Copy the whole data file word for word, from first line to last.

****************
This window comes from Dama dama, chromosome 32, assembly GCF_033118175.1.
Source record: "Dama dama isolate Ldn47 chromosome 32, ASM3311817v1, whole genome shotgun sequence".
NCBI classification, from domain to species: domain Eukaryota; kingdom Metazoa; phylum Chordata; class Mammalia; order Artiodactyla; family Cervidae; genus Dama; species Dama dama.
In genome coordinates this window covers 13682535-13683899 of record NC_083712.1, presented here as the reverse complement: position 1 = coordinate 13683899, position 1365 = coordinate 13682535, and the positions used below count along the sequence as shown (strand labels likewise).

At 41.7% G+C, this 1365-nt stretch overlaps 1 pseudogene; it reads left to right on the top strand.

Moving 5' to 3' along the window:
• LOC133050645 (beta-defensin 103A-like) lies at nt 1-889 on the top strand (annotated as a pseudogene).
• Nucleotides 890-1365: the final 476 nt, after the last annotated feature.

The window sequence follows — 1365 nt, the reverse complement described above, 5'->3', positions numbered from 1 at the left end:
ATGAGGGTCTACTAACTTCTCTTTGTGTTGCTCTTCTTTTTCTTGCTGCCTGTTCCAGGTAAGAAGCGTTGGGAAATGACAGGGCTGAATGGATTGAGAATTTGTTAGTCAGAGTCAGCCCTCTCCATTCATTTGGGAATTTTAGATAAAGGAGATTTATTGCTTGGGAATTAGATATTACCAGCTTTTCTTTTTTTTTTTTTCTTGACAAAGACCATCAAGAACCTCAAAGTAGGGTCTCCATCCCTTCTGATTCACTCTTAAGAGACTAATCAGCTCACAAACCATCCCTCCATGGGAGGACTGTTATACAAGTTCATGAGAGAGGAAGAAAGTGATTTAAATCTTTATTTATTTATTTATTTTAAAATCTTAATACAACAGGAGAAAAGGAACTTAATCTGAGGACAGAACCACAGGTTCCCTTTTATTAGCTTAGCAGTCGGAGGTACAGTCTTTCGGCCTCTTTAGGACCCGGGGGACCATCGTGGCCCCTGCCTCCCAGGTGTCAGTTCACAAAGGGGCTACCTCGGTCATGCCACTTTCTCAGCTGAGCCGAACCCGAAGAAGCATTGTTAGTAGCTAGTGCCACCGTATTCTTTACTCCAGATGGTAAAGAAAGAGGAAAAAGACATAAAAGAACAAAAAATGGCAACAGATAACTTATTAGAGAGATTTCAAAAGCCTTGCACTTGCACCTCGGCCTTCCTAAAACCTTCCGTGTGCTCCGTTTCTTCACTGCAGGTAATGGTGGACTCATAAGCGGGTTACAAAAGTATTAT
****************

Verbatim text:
This window comes from Dama dama, chromosome 32, assembly GCF_033118175.1.
Source record: "Dama dama isolate Ldn47 chromosome 32, ASM3311817v1, whole genome shotgun sequence".
NCBI classification, from domain to species: domain Eukaryota; kingdom Metazoa; phylum Chordata; class Mammalia; order Artiodactyla; family Cervidae; genus Dama; species Dama dama.
In genome coordinates this window covers 13682535-13683899 of record NC_083712.1, presented here as the reverse complement: position 1 = coordinate 13683899, position 1365 = coordinate 13682535, and the positions used below count along the sequence as shown (strand labels likewise).

At 41.7% G+C, this 1365-nt stretch overlaps 1 pseudogene; it reads left to right on the top strand.

Moving 5' to 3' along the window:
• LOC133050645 (beta-defensin 103A-like) lies at nt 1-889 on the top strand (annotated as a pseudogene).
• Nucleotides 890-1365: the final 476 nt, after the last annotated feature.

The window sequence follows — 1365 nt, the reverse complement described above, 5'->3', positions numbered from 1 at the left end:
ATGAGGGTCTACTAACTTCTCTTTGTGTTGCTCTTCTTTTTCTTGCTGCCTGTTCCAGGTAAGAAGCGTTGGGAAATGACAGGGCTGAATGGATTGAGAATTTGTTAGTCAGAGTCAGCCCTCTCCATTCATTTGGGAATTTTAGATAAAGGAGATTTATTGCTTGGGAATTAGATATTACCAGCTTTTCTTTTTTTTTTTTTCTTGACAAAGACCATCAAGAACCTCAAAGTAGGGTCTCCATCCCTTCTGATTCACTCTTAAGAGACTAATCAGCTCACAAACCATCCCTCCATGGGAGGACTGTTATACAAGTTCATGAGAGAGGAAGAAAGTGATTTAAATCTTTATTTATTTATTTATTTTAAAATCTTAATACAACAGGAGAAAAGGAACTTAATCTGAGGACAGAACCACAGGTTCCCTTTTATTAGCTTAGCAGTCGGAGGTACAGTCTTTCGGCCTCTTTAGGACCCGGGGGACCATCGTGGCCCCTGCCTCCCAGGTGTCAGTTCACAAAGGGGCTACCTCGGTCATGCCACTTTCTCAGCTGAGCCGAACCCGAAGAAGCATTGTTAGTAGCTAGTGCCACCGTATTCTTTACTCCAGATGGTAAAGAAAGAGGAAAAAGACATAAAAGAACAAAAAATGGCAACAGATAACTTATTAGAGAGATTTCAAAAGCCTTGCACTTGCACCTCGGCCTTCCTAAAACCTTCCGTGTGCTCCGTTTCTTCACTGCAGGTAATGGTGGACTCATAAGCGGGTTACAAAAGTATTAT